Sharks


Things I wonder about at 3 in the morning . . . How is the WHL going to deal with league and team officials, on-ice officials and players in regards to vaccinations in the lead-up to and during the 2021-22 season? . . . What if the Toronto Blue Jays had a bullpen? . . . How is construction on that new arena that is to house the Winnipeg Ice coming along? Will it be done in time for the 2021-22 season? . . . What’s happening with the lease-related lawsuit the City of Cranbrook filed against the WHL and the Ice’s owners in January? . . . Is it time for the NHL to go back to having one referee on the ice? Or maybe games  should play without any as they seemed to be doing for much of Sunday’s game between Vegas and host Montreal. Either way, the two-man system just doesn’t seem to be doing the job, does it? . . . More than two months have passed us by since the BCHL confirmed that it was leaving the umbrella of the Canadian Junior Hockey League. When will it let the world in on its plans for the immediate future?


Headline at The Beaverton (@TheBeaverton): Man gets away with murder after eyewitness turns out to be NHL referee.


On Thursday, Brazil’s health ministry said there had been 66 positive tests among people involved with the Copa America soccer tournament. By Friday, that number had grown to 82. . . . Gee, maybe it wasn’t a good idea to move the tournament into one of the world’s hotspots? . . . Don’t forget that tournament organizers had said that it would be “the safest sporting event in the world.”

——

Soccer’s World Cup is to be decided in Qatar in 2022 and the country’s government has announced that spectators will have to have been vaccinated in order to be admitted to venues. . . . To date, Qatar has experienced 220,800 positive tests and 585 deaths. . . . The World Cup is scheduled to open on Nov. 21, 2022.


Look, everyone knows that baseball is full of enough numbers to choke a calculator. But this from Dan Shulman, the sometimes voice of the Toronto Blue Jays, about blew me away: “On the heels of (Saturday’s) nine-pitch AB, how about this — Bo Bichette has fouled off 278 pitches this season, more than anyone in baseball . . .” So that got me to wondering if there’s a post-season award for that?


If you are interested in being a living kidney donor, more information is available here:

Living Kidney Donor Program

St. Paul’s Hospital

6A Providence Building

1081 Burrard Street

Vancouver, BC V6Z 1Y6

Tel: 604-806-9027

Toll free: 1-877-922-9822

Fax: 604-806-9873

Email: donornurse@providencehealth.bc.ca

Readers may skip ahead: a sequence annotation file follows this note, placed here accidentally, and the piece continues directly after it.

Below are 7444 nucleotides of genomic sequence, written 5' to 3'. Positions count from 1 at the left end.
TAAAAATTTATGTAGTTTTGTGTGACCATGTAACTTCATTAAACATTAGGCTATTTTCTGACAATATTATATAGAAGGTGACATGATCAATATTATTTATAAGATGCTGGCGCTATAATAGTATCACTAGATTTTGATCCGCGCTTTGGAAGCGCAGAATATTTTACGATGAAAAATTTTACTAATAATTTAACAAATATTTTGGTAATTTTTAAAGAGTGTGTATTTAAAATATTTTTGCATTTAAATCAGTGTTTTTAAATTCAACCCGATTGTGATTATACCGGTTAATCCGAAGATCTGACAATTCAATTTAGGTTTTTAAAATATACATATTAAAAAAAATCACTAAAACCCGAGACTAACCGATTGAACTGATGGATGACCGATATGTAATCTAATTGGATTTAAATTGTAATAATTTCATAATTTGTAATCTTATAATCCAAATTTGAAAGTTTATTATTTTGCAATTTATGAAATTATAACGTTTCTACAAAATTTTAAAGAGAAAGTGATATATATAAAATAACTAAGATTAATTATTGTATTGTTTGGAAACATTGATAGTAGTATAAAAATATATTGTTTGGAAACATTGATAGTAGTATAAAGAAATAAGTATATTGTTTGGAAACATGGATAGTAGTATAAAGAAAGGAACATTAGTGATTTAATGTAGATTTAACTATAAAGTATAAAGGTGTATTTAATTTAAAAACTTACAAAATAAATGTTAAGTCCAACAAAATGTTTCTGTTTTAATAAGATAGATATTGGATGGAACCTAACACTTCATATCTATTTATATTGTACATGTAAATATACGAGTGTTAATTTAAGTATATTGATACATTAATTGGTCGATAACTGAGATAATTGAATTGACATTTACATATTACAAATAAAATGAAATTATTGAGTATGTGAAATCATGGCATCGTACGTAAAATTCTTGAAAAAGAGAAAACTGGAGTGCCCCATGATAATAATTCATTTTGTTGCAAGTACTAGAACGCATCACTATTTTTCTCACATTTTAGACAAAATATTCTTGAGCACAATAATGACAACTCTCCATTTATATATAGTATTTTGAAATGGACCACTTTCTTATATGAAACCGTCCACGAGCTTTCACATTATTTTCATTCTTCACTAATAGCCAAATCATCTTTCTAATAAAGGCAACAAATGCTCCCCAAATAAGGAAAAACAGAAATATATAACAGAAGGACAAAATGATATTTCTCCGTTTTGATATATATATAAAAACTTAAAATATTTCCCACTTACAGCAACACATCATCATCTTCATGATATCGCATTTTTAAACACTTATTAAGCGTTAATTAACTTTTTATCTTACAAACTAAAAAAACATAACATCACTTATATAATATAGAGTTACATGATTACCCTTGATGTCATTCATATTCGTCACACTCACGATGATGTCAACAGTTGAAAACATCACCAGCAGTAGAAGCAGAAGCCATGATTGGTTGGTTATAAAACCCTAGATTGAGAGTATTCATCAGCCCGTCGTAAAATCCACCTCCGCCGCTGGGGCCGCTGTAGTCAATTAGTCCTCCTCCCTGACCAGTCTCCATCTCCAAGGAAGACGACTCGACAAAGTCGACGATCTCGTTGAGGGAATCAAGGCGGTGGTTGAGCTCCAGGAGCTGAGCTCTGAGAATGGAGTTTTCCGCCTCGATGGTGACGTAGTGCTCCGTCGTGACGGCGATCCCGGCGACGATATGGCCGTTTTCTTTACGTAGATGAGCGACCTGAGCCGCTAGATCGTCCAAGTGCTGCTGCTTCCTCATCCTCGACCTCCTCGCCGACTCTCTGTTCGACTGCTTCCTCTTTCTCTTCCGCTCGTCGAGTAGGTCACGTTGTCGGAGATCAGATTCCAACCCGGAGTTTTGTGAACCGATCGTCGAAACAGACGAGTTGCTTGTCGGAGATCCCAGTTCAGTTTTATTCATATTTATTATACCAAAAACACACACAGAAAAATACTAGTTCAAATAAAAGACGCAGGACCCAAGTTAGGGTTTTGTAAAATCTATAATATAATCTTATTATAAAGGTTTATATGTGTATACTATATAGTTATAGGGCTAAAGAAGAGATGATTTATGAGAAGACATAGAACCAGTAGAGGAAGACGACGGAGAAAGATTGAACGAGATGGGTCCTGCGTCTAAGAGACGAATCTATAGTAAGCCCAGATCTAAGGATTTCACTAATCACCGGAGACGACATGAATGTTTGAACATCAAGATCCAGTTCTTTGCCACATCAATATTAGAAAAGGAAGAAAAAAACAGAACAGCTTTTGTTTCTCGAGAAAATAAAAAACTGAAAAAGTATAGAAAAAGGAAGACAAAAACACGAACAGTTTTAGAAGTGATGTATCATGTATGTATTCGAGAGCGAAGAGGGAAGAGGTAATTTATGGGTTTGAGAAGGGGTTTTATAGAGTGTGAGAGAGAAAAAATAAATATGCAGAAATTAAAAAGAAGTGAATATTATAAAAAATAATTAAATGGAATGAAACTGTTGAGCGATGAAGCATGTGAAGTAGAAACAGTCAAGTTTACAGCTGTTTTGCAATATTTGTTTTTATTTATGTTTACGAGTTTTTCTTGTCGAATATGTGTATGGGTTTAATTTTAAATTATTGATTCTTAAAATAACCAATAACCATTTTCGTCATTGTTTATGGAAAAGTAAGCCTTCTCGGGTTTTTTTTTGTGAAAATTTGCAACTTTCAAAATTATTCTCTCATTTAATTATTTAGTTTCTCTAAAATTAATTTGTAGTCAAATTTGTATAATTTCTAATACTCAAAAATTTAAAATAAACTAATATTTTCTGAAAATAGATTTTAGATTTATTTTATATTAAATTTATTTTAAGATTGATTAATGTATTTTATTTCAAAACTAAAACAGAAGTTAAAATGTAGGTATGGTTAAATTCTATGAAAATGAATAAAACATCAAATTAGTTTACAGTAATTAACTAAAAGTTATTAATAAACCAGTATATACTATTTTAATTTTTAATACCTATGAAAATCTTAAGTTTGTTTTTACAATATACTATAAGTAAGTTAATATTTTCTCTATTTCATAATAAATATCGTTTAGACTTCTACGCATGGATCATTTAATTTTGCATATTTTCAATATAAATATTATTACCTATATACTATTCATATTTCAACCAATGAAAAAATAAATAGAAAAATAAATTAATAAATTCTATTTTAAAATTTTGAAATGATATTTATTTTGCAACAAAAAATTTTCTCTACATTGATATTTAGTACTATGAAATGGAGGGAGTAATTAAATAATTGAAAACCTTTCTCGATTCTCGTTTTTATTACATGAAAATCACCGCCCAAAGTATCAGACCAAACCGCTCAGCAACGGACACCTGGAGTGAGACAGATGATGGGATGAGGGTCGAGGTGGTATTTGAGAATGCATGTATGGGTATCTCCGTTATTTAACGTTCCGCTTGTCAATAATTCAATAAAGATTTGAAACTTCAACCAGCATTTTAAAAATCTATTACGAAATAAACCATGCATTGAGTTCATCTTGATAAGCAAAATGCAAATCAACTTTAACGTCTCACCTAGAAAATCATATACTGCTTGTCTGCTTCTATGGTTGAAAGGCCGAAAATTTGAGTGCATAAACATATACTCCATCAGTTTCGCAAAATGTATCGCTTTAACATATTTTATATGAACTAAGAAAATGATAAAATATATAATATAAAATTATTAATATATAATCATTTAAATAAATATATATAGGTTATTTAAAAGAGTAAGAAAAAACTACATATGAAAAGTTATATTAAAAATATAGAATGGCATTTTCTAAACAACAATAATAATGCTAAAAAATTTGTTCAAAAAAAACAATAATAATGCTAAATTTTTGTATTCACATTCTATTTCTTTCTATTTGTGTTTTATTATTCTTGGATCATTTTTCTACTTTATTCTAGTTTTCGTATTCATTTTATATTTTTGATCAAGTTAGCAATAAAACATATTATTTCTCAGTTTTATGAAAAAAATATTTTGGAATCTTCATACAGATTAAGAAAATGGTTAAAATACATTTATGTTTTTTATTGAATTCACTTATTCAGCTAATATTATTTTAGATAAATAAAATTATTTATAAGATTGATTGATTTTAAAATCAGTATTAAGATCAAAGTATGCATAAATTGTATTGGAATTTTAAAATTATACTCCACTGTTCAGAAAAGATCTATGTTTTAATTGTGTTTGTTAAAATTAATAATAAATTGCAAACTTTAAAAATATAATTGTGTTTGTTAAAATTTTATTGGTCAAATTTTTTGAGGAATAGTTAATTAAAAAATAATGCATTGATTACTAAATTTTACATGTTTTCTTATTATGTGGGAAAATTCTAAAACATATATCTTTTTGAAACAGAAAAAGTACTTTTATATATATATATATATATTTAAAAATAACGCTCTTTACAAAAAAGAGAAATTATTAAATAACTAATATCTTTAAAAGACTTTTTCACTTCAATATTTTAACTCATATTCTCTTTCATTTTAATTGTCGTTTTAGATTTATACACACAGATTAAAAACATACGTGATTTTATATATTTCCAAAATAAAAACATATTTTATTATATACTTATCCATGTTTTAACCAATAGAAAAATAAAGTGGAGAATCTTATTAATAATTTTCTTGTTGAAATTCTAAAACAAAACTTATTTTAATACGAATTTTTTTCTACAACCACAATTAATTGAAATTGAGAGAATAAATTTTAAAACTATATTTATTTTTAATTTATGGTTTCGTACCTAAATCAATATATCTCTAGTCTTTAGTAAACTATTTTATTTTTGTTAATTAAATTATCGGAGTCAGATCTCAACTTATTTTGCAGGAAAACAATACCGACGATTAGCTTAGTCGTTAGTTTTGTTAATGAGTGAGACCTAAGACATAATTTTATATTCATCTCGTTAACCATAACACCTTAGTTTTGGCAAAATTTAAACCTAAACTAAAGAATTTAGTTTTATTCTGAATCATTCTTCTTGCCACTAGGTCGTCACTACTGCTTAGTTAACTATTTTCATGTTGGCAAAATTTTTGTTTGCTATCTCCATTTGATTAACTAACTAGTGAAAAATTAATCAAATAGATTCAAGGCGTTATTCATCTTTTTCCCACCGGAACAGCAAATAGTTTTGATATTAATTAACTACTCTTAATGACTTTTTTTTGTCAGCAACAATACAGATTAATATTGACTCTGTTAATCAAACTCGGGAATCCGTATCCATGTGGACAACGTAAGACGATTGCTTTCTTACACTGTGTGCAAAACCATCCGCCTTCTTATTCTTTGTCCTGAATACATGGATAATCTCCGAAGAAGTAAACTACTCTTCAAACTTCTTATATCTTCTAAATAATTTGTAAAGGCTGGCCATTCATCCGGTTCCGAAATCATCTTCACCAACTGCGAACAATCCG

——

Vancouver General Hospital Living Donor Program – Kidney 

Gordon and Leslie Diamond Health Care Centre

Level 5, 2775 Laurel Street

Vancouver, BC V5Z 1M9

604-875-5182 or 1-855-875-5182

kidneydonornurse@vch.ca

——

Or, for more information, visit right here.


Confucius

Rebels drop two assistant coaches . . . Avs add familiar face as director of amateur scouting . . . VIJHL expands by two teams


Brent Sutter, the owner, president and general manager of the Red Deer Rebels, RedDeerannounced Thursday that the contracts of assistant coach Brad Flynn and goaltending coach Kraymer Barnstable won’t be renewed. . . . Ryan Colville is the lone remaining assistant coach on staff. He has completed three seasons with the Rebels. . . . Also listed on the team’s website is Erik Lodge, who is shown as “skills/assistant coach.” . . . Flynn had been with the Rebels since May 7, 2018. . . . Barnstable was named to his position on June 14, 2018. . . . The Rebels, of course, also are without a head coach after Sutter stepped aside on April 10. In his absence, Flynn, Colville and assistant GM Shaun Sutter handled the coaching through the end of the season.



Wade Klippenstein, long a familiar face around western arenas, is the new director of amateur scouting with the NHL’s Colorado Avalanche. He replaces Alan Hepple, whose contract wasn’t renewed. . . . Klippenstein, 51, has been scouting for Colorado since 2016-17. . . . Prior to that, he was the Brandon Wheat Kings’ director of scouting for three seasons (2013-16) and he also spent six seasons (2007-13) with the Prince George Cougars, filling the roles of assistant coach, head coach, assistant GM and director of player personnel at one time or another. He also has worked with the Saskatoon Blades, Prince Albert Raiders and Moose Jaw Warriors, and spent three seasons (2004-07) as an assistant coach at the U of Alaska-Fairbanks. . . . Hepple had been with the Avalanche since 2002-03. He was an amateur scout for seven seasons and the director of amateur scouting since 2009-10.


A happy and lengthy retirement to an old friend, who always had an answer whenever there was a problem in the press box . . .


A Thursday evening tweet from the Port Alberni Bombers (@PortBombers) Krakenread: “Thanks for letting us join the fun #vijhlofficial @BCHockey_Source #bombershockey” . . . The junior B Vancouver Island Junior Hockey League awarded an expansion franchise to the Bombers earlier in the day. . . . The VIJHL will have another new team in the Lake Cowichan Kraken, which is owned by Luke Armstrong. The Kraken — that’s the team’s logo on the left — announced earlier this week that Ray Tremblay will be its first general manager and head coach. . . . Cleve Dheensaw of the Victoria Times Colonist has more on the Kraken right here. . . . Two new franchises will leave the VIJHL with 11 teams. At least, for now.